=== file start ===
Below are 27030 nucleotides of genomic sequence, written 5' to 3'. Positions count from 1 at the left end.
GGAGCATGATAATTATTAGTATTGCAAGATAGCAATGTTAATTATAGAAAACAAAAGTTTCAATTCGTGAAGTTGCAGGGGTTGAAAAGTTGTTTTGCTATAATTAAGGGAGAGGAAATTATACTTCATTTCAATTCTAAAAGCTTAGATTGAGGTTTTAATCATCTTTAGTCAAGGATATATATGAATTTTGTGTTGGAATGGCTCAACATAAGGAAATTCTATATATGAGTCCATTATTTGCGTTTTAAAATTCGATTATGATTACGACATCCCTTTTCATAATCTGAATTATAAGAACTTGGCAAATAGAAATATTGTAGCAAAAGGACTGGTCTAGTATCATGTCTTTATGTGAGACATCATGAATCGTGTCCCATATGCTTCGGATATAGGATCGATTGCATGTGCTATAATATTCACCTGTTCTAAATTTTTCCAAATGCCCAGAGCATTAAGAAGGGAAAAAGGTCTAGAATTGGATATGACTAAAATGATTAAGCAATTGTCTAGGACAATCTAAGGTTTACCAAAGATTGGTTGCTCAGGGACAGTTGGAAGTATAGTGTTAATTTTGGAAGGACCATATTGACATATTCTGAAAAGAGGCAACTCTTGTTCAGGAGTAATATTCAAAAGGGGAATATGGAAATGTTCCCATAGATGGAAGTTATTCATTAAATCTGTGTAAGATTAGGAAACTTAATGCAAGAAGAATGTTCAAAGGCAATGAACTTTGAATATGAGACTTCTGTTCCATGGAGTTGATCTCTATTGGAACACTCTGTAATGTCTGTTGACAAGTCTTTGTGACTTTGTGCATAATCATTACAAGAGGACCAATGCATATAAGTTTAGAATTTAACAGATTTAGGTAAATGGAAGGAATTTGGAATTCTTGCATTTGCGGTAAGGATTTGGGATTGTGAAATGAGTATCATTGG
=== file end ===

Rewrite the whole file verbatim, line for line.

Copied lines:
Below are 27030 nucleotides of genomic sequence, written 5' to 3'. Positions count from 1 at the left end.
GGAGCATGATAATTATTAGTATTGCAAGATAGCAATGTTAATTATAGAAAACAAAAGTTTCAATTCGTGAAGTTGCAGGGGTTGAAAAGTTGTTTTGCTATAATTAAGGGAGAGGAAATTATACTTCATTTCAATTCTAAAAGCTTAGATTGAGGTTTTAATCATCTTTAGTCAAGGATATATATGAATTTTGTGTTGGAATGGCTCAACATAAGGAAATTCTATATATGAGTCCATTATTTGCGTTTTAAAATTCGATTATGATTACGACATCCCTTTTCATAATCTGAATTATAAGAACTTGGCAAATAGAAATATTGTAGCAAAAGGACTGGTCTAGTATCATGTCTTTATGTGAGACATCATGAATCGTGTCCCATATGCTTCGGATATAGGATCGATTGCATGTGCTATAATATTCACCTGTTCTAAATTTTTCCAAATGCCCAGAGCATTAAGAAGGGAAAAAGGTCTAGAATTGGATATGACTAAAATGATTAAGCAATTGTCTAGGACAATCTAAGGTTTACCAAAGATTGGTTGCTCAGGGACAGTTGGAAGTATAGTGTTAATTTTGGAAGGACCATATTGACATATTCTGAAAAGAGGCAACTCTTGTTCAGGAGTAATATTCAAAAGGGGAATATGGAAATGTTCCCATAGATGGAAGTTATTCATTAAATCTGTGTAAGATTAGGAAACTTAATGCAAGAAGAATGTTCAAAGGCAATGAACTTTGAATATGAGACTTCTGTTCCATGGAGTTGATCTCTATTGGAACACTCTGTAATGTCTGTTGACAAGTCTTTGTGACTTTGTGCATAATCATTACAAGAGGACCAATGCATATAAGTTTAGAATTTAACAGATTTAGGTAAATGGAAGGAATTTGGAATTCTTGCATTTGCGGTAAGGATTTGGGATTGTGAAATGAGTATCATTGG